From the desk of Dr. Fass
Recently, we’ve seen efforts to limit the size of soft drinks that can be sold in fast food restaurants and convenience stores in New York City. We’ve also seen efforts to add health warning labels to some of these products. This is, I think, a reasonable effort to quell the tide of obesity amongst our children. The excessive consumption of so called “Empty calories” has been documented to lead to higher weight in all populations. But is the call for this extra charge too narrow in it’s scope? Why just carbonated beverages, and why not sports and diet drinks?
To understand the dental concerns, you need to understand dental decay. Decay results when a tooth is exposed to bacterial plaque that isn’t removed. The bacteria use sugars in the diet and produce acid. The acid, in turn, breaks down the structure of enamel and dentin of the teeth, leading to decay. The more frequent the sugar exposure, the more acid exposure. Any sugars can do this, including uncarbonated “Sports” or “Energy” drinks. Additionally, most of these products have very high acid levels themselves. Remember acid levels are measured as pH with 7.0 as neutral and acid levels going down to zero. The pH of battery acid is 1.0. Sodas can have a pH level as low as 2.3.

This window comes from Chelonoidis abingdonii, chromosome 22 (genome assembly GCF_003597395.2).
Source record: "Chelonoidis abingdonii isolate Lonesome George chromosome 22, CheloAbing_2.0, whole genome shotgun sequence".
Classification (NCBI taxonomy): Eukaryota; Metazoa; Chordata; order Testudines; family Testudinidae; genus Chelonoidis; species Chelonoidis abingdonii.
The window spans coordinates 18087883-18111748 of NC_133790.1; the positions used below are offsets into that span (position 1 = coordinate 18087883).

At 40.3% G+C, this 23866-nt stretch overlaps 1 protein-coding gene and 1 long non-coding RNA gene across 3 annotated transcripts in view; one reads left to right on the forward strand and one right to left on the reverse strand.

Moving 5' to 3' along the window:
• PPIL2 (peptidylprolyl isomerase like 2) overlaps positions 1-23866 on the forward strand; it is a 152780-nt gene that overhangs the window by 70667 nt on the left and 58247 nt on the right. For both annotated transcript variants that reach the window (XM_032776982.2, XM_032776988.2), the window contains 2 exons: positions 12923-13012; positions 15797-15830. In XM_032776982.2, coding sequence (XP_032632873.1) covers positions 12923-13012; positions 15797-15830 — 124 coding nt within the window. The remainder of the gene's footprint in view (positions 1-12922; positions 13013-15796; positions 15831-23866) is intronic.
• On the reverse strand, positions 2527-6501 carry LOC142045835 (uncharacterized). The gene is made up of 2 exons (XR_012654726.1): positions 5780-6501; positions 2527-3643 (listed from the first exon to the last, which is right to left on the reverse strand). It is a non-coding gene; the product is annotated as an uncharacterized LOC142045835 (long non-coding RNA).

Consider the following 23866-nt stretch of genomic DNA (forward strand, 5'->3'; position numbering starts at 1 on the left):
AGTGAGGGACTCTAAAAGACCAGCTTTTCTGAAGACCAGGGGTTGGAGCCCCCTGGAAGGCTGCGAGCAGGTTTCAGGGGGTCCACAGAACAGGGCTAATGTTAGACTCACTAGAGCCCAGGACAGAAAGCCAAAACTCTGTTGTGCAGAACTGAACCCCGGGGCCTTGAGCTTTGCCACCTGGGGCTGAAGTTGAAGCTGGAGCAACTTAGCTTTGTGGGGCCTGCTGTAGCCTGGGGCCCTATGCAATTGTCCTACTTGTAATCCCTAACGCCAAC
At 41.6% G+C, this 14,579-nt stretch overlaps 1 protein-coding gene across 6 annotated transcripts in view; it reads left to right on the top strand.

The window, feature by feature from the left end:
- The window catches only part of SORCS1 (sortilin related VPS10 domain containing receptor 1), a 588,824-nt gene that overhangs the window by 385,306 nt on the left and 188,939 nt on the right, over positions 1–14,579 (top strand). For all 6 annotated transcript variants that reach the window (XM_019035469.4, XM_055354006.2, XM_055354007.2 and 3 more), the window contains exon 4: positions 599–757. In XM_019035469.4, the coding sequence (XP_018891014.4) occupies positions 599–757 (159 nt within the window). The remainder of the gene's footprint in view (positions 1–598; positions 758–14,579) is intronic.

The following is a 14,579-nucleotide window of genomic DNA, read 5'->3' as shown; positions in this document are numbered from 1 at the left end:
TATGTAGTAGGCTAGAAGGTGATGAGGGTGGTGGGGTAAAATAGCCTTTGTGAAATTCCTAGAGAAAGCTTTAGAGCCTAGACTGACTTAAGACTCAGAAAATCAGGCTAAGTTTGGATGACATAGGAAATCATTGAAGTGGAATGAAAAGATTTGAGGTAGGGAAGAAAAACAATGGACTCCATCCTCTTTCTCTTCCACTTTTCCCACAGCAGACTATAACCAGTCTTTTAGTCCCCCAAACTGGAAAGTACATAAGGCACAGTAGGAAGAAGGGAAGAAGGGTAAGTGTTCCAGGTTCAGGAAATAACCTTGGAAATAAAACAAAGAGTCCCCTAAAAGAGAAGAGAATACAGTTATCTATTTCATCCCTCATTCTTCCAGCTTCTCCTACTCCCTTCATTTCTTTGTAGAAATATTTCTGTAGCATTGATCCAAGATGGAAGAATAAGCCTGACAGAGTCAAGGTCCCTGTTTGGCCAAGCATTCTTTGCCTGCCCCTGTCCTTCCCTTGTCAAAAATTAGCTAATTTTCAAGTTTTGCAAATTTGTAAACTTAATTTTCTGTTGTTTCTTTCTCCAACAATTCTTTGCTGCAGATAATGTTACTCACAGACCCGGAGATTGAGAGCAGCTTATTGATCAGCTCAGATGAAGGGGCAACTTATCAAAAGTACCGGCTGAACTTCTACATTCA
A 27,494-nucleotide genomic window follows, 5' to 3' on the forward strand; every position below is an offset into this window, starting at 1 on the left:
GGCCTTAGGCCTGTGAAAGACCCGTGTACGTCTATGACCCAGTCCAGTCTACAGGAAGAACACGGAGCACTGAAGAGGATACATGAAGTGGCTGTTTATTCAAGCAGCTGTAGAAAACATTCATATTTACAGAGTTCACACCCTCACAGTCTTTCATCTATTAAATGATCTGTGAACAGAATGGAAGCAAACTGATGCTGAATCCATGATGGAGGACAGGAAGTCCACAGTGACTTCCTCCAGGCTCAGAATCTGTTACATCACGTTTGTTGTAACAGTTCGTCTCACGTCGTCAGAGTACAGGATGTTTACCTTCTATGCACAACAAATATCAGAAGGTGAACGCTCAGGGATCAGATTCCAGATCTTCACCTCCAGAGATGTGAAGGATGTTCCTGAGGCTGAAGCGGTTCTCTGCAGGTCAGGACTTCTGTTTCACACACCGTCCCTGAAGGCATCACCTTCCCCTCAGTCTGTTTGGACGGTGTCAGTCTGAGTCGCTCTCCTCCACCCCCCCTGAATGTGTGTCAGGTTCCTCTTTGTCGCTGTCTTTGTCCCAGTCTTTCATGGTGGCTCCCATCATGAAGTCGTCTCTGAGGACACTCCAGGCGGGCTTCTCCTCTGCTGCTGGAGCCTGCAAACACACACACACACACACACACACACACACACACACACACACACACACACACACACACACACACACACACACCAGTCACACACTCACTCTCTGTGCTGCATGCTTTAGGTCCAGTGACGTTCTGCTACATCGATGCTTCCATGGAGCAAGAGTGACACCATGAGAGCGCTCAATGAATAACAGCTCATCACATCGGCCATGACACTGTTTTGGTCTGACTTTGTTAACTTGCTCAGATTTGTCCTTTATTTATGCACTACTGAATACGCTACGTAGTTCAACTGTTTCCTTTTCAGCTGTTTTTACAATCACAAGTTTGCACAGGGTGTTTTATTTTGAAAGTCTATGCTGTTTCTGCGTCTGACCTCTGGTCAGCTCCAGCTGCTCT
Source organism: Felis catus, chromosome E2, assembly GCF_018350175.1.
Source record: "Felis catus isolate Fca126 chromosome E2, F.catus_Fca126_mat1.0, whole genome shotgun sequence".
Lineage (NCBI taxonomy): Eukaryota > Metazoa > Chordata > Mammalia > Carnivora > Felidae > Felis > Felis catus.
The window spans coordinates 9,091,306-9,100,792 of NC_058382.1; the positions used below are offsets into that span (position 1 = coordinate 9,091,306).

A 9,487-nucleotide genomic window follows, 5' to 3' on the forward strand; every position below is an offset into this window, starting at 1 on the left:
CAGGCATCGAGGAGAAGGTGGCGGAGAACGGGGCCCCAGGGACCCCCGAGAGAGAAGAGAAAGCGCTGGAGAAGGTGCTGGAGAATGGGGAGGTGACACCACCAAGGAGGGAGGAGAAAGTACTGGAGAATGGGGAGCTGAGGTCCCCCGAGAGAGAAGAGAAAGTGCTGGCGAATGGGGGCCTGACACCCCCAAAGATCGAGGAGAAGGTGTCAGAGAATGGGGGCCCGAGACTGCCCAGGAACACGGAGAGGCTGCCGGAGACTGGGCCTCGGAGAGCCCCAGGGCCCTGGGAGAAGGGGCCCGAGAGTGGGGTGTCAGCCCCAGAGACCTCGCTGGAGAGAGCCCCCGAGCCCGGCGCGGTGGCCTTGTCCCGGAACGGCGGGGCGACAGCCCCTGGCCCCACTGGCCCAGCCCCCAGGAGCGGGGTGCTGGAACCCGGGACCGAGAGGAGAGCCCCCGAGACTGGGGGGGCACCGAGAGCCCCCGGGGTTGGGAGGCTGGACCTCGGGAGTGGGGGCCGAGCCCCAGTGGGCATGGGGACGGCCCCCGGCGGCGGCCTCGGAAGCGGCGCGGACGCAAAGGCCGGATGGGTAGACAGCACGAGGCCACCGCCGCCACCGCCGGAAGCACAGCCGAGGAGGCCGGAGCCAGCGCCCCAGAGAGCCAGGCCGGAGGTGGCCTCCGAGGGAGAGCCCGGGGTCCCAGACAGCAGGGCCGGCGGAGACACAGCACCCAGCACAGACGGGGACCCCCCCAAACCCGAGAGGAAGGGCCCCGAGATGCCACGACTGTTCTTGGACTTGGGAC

While diet drinks have no sugar, their acid levels are also quite high and can have a pH as low as 3.0. This alone contributes to weakened tooth structure and future risk of dental decay.
Perhaps it’s time to take overall health into consideration and discourage routine consumption of these products. Used in moderation, they can do no harm. Used to excess, the dental consequences can last a lifetime.
Any pH below 5.5 will damage enamel. When sugar is ingested, bacterial plaque will lower the pH for up to 20 minutes. So when carbohydrates are taken in frequently, the pH remains low for longer periods, resulting in tooth decay. When you add the effect of the acid in the food itself, the decay process can be accelerated.
I’ve often told my patients that the worst invention for dentistry was the screw top bottle that allows drinks to be re-closed and used over and over for a longer duration. Perhaps we might consider going back to the simple bottle cap and a single time use pattern